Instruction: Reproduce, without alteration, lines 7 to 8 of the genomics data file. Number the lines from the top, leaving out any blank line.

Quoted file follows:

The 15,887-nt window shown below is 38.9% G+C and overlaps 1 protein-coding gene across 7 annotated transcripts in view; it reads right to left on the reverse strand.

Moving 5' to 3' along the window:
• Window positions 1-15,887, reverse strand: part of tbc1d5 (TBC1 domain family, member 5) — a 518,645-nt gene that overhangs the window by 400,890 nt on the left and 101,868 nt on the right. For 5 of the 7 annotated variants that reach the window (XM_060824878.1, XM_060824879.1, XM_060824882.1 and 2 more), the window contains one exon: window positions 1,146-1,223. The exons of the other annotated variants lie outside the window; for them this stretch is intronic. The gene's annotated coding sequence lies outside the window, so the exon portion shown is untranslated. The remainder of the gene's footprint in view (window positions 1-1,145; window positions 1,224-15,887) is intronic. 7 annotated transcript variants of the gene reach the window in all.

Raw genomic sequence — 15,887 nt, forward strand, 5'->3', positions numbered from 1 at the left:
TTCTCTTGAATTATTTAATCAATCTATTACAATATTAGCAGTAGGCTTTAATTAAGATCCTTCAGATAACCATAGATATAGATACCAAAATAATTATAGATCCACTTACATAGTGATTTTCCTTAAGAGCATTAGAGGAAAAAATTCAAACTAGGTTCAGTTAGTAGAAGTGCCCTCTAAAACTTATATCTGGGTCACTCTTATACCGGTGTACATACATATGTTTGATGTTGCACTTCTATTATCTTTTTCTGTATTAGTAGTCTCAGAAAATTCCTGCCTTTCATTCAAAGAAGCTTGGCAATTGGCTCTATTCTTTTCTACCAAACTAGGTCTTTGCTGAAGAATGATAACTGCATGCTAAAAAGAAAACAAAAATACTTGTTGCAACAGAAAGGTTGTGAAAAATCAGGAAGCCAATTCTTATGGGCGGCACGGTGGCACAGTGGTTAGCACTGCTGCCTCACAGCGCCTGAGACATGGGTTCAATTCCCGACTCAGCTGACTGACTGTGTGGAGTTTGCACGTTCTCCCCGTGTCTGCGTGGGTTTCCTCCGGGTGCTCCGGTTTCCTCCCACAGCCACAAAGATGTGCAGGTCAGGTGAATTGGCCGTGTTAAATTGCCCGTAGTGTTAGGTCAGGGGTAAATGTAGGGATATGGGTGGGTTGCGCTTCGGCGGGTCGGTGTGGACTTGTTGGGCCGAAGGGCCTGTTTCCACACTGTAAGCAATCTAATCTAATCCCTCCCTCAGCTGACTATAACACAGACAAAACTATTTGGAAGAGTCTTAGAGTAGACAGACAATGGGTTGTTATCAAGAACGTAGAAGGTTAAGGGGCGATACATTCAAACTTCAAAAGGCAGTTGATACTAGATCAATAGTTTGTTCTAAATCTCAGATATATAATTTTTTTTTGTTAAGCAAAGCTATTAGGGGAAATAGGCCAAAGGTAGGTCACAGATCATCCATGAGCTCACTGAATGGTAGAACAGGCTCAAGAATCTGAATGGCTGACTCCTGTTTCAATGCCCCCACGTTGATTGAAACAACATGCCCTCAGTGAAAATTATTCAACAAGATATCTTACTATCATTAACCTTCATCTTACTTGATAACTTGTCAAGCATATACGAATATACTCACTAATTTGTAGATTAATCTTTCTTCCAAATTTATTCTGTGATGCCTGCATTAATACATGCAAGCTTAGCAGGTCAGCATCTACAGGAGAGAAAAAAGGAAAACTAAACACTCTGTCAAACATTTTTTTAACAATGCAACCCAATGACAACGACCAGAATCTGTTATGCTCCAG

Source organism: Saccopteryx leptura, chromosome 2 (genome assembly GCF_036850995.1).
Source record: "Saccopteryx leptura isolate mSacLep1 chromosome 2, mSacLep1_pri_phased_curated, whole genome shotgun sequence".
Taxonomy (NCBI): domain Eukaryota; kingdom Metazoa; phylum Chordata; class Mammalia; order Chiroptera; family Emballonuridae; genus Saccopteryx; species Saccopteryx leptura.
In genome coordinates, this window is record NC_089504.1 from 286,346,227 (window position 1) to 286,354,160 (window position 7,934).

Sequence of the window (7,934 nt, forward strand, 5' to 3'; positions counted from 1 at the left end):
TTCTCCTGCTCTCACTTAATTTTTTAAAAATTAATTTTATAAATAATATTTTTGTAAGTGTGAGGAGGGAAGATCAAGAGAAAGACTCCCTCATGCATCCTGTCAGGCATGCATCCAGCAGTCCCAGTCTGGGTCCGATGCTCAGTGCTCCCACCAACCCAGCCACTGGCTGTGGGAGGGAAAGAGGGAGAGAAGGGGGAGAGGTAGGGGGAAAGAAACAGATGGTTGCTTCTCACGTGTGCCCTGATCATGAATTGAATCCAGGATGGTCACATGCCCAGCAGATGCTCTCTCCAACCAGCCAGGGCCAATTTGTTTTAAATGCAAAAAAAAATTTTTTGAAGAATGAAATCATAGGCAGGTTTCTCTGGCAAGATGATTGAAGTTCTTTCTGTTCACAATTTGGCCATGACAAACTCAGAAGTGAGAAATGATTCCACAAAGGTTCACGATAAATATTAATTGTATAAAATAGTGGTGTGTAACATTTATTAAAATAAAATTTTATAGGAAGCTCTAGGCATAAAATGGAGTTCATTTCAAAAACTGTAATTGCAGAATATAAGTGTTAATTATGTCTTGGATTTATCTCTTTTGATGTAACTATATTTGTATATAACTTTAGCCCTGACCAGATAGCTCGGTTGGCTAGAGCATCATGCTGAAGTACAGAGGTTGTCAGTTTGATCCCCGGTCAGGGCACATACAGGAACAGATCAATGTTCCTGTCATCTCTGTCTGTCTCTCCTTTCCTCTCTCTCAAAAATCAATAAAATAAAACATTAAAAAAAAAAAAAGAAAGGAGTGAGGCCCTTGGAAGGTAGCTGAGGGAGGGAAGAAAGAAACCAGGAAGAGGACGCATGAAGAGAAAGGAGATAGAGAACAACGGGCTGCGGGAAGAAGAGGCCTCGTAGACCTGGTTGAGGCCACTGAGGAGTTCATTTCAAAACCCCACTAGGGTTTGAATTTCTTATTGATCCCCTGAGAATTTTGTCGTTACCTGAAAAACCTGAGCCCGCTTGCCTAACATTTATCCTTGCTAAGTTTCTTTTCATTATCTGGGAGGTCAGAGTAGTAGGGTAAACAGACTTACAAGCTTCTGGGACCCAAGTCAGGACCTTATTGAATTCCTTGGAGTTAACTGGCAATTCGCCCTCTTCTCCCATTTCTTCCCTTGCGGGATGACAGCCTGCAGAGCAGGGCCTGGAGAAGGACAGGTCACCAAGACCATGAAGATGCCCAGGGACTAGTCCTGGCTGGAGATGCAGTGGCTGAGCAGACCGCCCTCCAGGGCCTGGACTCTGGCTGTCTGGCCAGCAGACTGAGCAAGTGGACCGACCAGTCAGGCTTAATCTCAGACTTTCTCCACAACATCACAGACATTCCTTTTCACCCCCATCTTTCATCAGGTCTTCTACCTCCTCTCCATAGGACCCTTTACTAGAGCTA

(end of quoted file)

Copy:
Source record: "Saccopteryx leptura isolate mSacLep1 chromosome 2, mSacLep1_pri_phased_curated, whole genome shotgun sequence".
Taxonomy (NCBI): domain Eukaryota; kingdom Metazoa; phylum Chordata; class Mammalia; order Chiroptera; family Emballonuridae; genus Saccopteryx; species Saccopteryx leptura.